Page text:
Dressing stuffing? That is the question

by Don Bingham

One of the most discussed and controversial issues with the impending holidays has always been the dressing or stuffing for the crown jewel (turkey) for the Thanksgiving table! Everyone seems to have his/her own favorites, often dictated by tradition, by handed-down recipes and by geographical location.

It’s always been said that the North will put sugar in the dressing, whether the dish is stuffed or passed, whether it has fruit and chestnuts, breads added or just a cornmeal base. It can be such a dilemma to decide unless you are a die-hard and set in your opinion that your way is best. Many of us dressing people are!

The term “stuffing” first appeared in 1538. It seems the term did not appeal to the Victorian upper crust who began referring to the dish as dressing; both terms are used interchangeablynowadays. Oyster stuffing, cornbread dressing, pecan rice and sausage dressing are among the more popular side dishes for the regal bird.

My wife, Nancy, always cooks the dressing. Her recipe has been handed down for generations with a little tweaking here and there. The dressing process usually takes 12 hours of shopping, cutting, dicing, brazing and blanching! After tons of pots and pans, eating actually takes about 20 minutes, then twice that much time in a food coma and followed by four hours of cleanup!

Both sides of our families have always cooked dressing and prepared enough to freeze in the raw state to pull out a few weeks later for that culinary treat! My mom always did a Southern traditional style dressing with chopped hard-boiled eggs rather than raw eggs with the dressing mixture. My wife’s mom always did at least two dressings — sometimes three — always regular dressing and oyster dressing and, sometimes, sausage dressing.

Listed below are some of our favorite dressing recipes for the holidays!


6 cups cornbread, crumbled
2 cups bread crumbs
1 cup chopped celery
1 cup finely chopped onions
1 teaspoon poultry seasoning
1/2 teaspoon sage
Coarse ground pepper to taste
1 stick butter
4 cups rich chicken or turkey broth
4 eggs beaten

Sauté onions and celery in 1 stick of butter for 2 minutes. Mix all dry ingredients (not eggs). At this point, check for proper seasoning and adjust as needed. Add eggs, mix well. Bake in oiled, heavy iron skillet for 30-45 minutes in a 375 degree oven. Serves 12.


1 1/2 pounds sausage
1 garlic, chopped
1 onion, chopped
1/2 cup celery, chopped
1/4 cup parsley, chopped
1 1/2 teaspoons poultry seasoning
1/2 teaspoon thyme
Salt and pepper to taste
1 cup heavy cream
1 stick butter
2 tablespoons brandy
6 cups cornbread
2 cups bread crumbs
4 eggs
3-4 cups rich chicken broth

Cook and crumble sausage and add garlic, onions and celery to chicken broth. Add cream and butter and heat. Crumble bread and cornbread, add seasonings, sausage and chicken broth. Add brandy and eggs. Bake at 450 degrees for 40-45 minutes. Serves 12.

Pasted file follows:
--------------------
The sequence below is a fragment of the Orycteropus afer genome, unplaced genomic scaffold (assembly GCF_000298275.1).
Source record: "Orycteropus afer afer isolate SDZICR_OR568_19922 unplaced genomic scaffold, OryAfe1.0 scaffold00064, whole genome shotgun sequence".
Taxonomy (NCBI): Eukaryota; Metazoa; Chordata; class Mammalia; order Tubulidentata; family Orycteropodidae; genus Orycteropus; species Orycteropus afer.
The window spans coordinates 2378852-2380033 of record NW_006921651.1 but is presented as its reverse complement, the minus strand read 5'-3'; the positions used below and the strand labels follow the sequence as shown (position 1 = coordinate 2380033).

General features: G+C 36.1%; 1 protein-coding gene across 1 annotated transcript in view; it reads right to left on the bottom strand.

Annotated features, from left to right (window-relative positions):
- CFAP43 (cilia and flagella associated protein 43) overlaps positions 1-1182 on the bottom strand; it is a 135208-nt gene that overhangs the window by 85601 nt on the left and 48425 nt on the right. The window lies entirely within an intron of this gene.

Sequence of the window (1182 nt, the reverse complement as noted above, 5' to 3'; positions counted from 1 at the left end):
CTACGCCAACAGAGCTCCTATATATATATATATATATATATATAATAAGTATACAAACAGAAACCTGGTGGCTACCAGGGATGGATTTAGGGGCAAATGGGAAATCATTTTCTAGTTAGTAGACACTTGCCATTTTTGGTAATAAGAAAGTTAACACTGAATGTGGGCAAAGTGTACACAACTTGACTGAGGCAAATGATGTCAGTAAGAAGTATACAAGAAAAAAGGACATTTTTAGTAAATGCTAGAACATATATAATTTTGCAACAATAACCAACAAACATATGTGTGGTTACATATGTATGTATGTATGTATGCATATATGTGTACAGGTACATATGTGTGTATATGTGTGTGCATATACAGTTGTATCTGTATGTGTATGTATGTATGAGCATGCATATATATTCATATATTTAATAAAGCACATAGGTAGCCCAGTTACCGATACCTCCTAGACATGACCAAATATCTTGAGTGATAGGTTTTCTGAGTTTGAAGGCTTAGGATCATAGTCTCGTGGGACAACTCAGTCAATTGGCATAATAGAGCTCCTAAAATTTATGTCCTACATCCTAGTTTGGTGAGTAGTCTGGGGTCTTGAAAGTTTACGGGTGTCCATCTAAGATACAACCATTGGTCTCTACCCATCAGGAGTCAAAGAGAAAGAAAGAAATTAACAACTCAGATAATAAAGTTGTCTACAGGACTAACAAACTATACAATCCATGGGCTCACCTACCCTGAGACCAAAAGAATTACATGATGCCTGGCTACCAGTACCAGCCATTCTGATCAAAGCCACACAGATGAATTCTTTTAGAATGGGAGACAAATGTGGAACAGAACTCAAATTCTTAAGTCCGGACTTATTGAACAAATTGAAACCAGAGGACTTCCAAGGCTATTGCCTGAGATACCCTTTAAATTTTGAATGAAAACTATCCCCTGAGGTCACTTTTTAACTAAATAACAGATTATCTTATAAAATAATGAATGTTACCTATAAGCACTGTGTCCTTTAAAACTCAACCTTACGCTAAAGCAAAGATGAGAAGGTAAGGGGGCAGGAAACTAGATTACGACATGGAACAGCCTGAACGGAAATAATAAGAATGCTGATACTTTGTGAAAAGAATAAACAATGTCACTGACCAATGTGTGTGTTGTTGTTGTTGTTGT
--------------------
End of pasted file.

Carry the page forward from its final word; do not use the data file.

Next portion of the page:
2 cups brown rice
4 cups chicken broth
1 stick butter
1/4 cup lemon juice
1/2 cup raisins
1/2 cup dried apricots
1/2 cup onions

Bring chicken broth, butter and lemon juice to boil and add other ingredients. Cook over medium heat for one hour, or until rice is tender. Serves 8-10.


2/3 cup butter or margarine
3/4 cup chopped celery
3/4 cup chopped onion
8 cups day-old bread cubes
2 1/2 cups chopped, unpeeled apples
1 1/2 cups chopped, dried apricots
1 1/2 teaspoons salt
3/4 teaspoon pepper
3/4 teaspoon dried thyme leaves
12-14 pound turkey

Preheat oven to 350.
In a 5-quart Dutch oven over medium heat, cook celery and onion in hot butter until tender, stirring occasionally. Add bread cubes, apples, apricots, salt, pepper and thyme leaves. Remove from heat. Fill neck and body cavities of turkey with fruit-stuffing mixture. Fasten neck skin to back with skewers. Tie legs together or tuck in band of skin at tail, if present. Place turkey, breast-side up, on a rack in large roasting pan. Insert meat thermometer deep into inside thigh muscle. Roast, uncovered, for 1 hour. Reduce temperature to 325. Continue roasting 2-3 hours longer or until meat thermometer reaches 180. During roasting, spoon off accumulated fat at 30-minute intervals. Transfer turkey to platter; remove skewer or string from legs, if used. Let turkey stand 20 minutes for easier carving. Garnish platter with celery leaves and with celery cut to resemble roses, if desired.


1 cup boiling water
1 cup butter
2/3 cups sugar
2 teaspoons salt
2 1/2 package yeast
1 cup warm water
2 eggs
6 cups flour
Melted butter and sesame seeds

Pour boiling water over butter, sugar and salt. Dissolve yeast into warm water. Beat eggs into yeast. Add this to cooled butter mixture. Add flour and mix well. Set over night, covered in refrigerator. Remove dough 2 hours before baking time. Gently knead dough and pinch off rolls and put them in a greased 9-by-13 pan. Cover and place in a warm place to rise for approximately 90 minutes. Brush tops with melted butter and sprinkle lightly with sesame seeds. Bake at 425 degrees for 12 minutes.


Recognized throughout the state as an accomplished chef, Don Bingham has authored cookbooks, presented television programs and planned elaborate events. Today, he is the administrator for the Governor’s Mansion.


Don Bingham
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